I am not an owner of WideOpen Networks, I happen to be an employee. I happen to work from home and it is not my full time job. I am also an author and do lots of work on the web, some of it for other companies. I have worked from home mostly since 1989 with companies as diverse as Apple, G3 Systems, WebMail, and National Lambda Rail. People who need broadband connectivity really need it and they are usually happy to be given the option of paying for it. A fiber network can as I pointed out deliver a variety of services at lower costs. Not everyone needs high bandwidth and some people buy the equivalent of low end connectivity on a fiber network. You would find that to be the case in many places with fiber. I have the best service that Time-Warner can provide with a cable modem in my area which is a new subdivision with new copper. I rarely have good enough connectivity for a full video conference...
The guy from Second Star responded back...
My fault. VP of Marketing. Which basically means shill....
As far as I was concerned that was over the line. On one of my own blog's I would told him to go away and if he did not, I would have blocked him immediately or moderated each of his comments.
For anyone who is not familiar with the term shill. Here is the definition.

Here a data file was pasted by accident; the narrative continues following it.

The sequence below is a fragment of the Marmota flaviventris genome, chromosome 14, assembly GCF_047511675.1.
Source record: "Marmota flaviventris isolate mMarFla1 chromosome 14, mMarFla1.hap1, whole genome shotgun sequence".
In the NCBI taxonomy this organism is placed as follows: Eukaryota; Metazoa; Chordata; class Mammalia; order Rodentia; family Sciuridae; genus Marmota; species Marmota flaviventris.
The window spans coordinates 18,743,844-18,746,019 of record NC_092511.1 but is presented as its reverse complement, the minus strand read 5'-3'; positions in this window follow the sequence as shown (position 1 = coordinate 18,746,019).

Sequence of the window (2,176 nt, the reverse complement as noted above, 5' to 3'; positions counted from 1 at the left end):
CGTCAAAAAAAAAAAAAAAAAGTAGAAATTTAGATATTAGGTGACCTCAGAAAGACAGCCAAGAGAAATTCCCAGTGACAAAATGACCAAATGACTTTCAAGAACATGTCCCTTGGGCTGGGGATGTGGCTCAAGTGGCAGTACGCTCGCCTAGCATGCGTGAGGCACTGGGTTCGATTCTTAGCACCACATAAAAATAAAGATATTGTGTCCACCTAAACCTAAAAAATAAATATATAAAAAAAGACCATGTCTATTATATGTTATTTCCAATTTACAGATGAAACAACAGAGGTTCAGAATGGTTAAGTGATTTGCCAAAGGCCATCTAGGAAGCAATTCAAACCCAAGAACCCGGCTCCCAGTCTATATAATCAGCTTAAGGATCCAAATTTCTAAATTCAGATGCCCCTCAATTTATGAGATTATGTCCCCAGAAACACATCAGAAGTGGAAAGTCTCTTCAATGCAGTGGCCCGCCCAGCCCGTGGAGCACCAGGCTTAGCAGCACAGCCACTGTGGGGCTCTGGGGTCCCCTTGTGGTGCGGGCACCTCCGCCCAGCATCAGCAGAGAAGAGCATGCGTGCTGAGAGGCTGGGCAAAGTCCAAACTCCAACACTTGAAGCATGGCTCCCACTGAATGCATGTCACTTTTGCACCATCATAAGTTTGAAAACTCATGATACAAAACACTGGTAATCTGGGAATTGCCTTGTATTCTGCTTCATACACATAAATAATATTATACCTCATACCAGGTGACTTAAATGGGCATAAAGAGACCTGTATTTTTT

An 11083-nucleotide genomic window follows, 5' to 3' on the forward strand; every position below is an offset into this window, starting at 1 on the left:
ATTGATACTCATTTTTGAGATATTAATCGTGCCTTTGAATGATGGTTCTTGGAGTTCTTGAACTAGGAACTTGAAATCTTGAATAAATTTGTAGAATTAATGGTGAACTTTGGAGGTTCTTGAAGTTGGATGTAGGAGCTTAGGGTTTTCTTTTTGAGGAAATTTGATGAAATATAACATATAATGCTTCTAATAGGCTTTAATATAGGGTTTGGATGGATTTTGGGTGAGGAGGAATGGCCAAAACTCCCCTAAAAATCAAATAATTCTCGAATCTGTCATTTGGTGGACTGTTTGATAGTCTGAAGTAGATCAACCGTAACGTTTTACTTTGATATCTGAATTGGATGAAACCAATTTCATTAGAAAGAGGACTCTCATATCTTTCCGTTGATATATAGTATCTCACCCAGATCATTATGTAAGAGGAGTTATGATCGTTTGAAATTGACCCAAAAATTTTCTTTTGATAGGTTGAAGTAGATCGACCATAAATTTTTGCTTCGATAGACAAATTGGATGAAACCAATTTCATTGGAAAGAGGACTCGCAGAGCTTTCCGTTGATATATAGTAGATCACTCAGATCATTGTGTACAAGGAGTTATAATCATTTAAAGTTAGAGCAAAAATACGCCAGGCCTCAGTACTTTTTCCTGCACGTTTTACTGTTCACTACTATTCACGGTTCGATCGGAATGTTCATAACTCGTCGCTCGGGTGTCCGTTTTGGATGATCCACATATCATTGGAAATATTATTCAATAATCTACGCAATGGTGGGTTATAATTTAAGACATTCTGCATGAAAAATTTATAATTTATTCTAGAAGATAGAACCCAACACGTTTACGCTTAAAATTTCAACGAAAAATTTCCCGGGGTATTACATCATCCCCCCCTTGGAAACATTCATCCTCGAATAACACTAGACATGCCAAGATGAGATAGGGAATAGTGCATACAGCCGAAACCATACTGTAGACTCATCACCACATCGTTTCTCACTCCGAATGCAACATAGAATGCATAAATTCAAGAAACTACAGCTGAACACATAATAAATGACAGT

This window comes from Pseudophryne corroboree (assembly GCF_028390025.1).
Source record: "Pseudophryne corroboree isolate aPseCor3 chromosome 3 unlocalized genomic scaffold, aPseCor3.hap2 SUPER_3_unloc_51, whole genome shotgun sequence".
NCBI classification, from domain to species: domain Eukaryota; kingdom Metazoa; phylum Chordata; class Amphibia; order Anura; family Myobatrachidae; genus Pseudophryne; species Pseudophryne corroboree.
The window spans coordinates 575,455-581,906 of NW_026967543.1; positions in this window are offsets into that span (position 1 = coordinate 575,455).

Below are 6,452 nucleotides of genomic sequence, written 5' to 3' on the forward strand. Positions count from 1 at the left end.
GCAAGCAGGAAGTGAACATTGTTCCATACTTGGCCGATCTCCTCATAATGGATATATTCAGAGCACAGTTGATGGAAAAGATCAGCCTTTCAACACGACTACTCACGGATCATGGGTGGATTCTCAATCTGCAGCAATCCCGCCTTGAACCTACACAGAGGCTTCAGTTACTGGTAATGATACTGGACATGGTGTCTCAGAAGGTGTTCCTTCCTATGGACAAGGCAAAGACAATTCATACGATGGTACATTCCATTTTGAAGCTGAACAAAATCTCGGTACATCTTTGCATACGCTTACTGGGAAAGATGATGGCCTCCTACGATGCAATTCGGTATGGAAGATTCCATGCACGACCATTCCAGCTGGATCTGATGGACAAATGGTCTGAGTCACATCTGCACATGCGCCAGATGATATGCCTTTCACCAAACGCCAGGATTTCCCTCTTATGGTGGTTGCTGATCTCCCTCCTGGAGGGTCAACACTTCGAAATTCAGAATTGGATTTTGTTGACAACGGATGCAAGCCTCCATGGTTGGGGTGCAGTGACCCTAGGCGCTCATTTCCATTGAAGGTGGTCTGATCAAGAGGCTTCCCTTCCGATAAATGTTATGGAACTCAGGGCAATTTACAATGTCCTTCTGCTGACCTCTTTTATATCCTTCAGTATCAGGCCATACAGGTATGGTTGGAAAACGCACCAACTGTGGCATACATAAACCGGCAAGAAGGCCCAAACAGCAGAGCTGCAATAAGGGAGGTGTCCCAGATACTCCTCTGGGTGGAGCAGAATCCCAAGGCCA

an accomplice of a hawker, gambler, or swindler who acts as an enthusiastic customer to entice or encourage others
If you know anything of my professional history, you might understand how offensive it was to me to be called a "shill." I have spent over forty years in professional sales. I take great pride in being a sales person who adds value to the relationship a customer builds with a company before and after purchasing a product. I have written extensively about sales including how I think it should be done. Many former customers continue to be friends with me.
I tried to get the editors to do something about the shill comment but apparently none of them have spent there lives in sales like me. Certainly none of them lost their career at Apple for standing up and making sure that a former customer was treated correctly. The story is at the end of my book, The Pomme Company.
Anyway, Dan Rowinski, one of the editors finally posted this comment.
Mr. Sobotta has been a long time contributor to ReadWrite and we are well aware of his current and past job history. While David is a guest author, we consider him part of our core family here at ReadWrite. This article was vetted by two editors and upholds our editorial standards. (You can see our guest author guidelines here https://docs.google.com/docume... )
In this particular article, David lays out a fairly reasonable explanation for the problems and potential solutions of fiber in the United States. Enhancing the speed and distribution of wired networks in the US is and will continue to be one of the major challenges for telecom companies and the federal government. Hence any discussion in this area is welcome and debate on the salient issues is encouraged.
We respect the experience and knowledge of David and stand by his work and opinions at ReadWrite.